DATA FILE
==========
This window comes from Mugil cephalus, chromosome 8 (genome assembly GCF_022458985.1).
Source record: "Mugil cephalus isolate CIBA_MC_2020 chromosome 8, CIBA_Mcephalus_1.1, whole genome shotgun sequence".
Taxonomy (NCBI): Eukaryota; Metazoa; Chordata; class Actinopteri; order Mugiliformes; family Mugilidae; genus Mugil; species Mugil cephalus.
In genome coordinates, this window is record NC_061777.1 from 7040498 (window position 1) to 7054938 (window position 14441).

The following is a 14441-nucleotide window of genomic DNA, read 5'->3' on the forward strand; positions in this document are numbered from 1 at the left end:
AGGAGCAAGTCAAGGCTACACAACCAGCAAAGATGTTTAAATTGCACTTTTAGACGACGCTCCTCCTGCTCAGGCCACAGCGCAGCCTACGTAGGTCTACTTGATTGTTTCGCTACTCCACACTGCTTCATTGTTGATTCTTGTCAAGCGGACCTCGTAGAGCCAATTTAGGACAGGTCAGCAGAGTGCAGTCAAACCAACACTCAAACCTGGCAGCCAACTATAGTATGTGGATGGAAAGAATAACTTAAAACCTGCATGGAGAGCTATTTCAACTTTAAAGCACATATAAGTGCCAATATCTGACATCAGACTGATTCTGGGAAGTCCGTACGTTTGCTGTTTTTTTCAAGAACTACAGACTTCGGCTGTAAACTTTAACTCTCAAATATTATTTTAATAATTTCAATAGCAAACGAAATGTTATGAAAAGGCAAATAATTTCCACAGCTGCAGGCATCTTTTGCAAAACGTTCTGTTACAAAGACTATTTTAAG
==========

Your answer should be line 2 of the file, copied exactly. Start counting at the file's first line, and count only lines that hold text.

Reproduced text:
Source record: "Mugil cephalus isolate CIBA_MC_2020 chromosome 8, CIBA_Mcephalus_1.1, whole genome shotgun sequence".